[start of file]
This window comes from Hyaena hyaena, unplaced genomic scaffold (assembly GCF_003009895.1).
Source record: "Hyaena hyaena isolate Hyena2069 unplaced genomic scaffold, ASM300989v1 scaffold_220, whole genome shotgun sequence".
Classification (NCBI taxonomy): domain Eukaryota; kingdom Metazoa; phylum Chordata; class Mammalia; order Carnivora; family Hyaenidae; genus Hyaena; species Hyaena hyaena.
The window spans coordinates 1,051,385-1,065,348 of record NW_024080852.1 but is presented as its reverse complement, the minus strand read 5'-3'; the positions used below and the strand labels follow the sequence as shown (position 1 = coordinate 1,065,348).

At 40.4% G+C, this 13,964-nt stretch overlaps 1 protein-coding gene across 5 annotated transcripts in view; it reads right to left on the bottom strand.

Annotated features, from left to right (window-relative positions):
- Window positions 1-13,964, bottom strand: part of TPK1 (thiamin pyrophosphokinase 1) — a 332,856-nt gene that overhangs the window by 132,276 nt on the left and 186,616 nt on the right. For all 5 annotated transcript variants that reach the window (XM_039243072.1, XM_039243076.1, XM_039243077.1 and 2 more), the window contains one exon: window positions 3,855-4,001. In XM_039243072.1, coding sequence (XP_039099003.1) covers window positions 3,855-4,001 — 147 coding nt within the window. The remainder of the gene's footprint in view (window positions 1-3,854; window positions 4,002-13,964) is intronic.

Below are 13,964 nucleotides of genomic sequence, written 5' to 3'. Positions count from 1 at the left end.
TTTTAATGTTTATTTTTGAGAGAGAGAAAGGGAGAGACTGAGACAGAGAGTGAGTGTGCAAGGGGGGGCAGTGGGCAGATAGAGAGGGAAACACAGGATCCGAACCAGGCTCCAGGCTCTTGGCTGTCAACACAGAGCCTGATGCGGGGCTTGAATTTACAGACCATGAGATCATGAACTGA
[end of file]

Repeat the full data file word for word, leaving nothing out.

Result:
This window comes from Hyaena hyaena, unplaced genomic scaffold (assembly GCF_003009895.1).
Source record: "Hyaena hyaena isolate Hyena2069 unplaced genomic scaffold, ASM300989v1 scaffold_220, whole genome shotgun sequence".
Classification (NCBI taxonomy): domain Eukaryota; kingdom Metazoa; phylum Chordata; class Mammalia; order Carnivora; family Hyaenidae; genus Hyaena; species Hyaena hyaena.
The window spans coordinates 1,051,385-1,065,348 of record NW_024080852.1 but is presented as its reverse complement, the minus strand read 5'-3'; the positions used below and the strand labels follow the sequence as shown (position 1 = coordinate 1,065,348).

At 40.4% G+C, this 13,964-nt stretch overlaps 1 protein-coding gene across 5 annotated transcripts in view; it reads right to left on the bottom strand.

Annotated features, from left to right (window-relative positions):
- Window positions 1-13,964, bottom strand: part of TPK1 (thiamin pyrophosphokinase 1) — a 332,856-nt gene that overhangs the window by 132,276 nt on the left and 186,616 nt on the right. For all 5 annotated transcript variants that reach the window (XM_039243072.1, XM_039243076.1, XM_039243077.1 and 2 more), the window contains one exon: window positions 3,855-4,001. In XM_039243072.1, coding sequence (XP_039099003.1) covers window positions 3,855-4,001 — 147 coding nt within the window. The remainder of the gene's footprint in view (window positions 1-3,854; window positions 4,002-13,964) is intronic.

Below are 13,964 nucleotides of genomic sequence, written 5' to 3'. Positions count from 1 at the left end.
TTTTAATGTTTATTTTTGAGAGAGAGAAAGGGAGAGACTGAGACAGAGAGTGAGTGTGCAAGGGGGGGCAGTGGGCAGATAGAGAGGGAAACACAGGATCCGAACCAGGCTCCAGGCTCTTGGCTGTCAACACAGAGCCTGATGCGGGGCTTGAATTTACAGACCATGAGATCATGAACTGA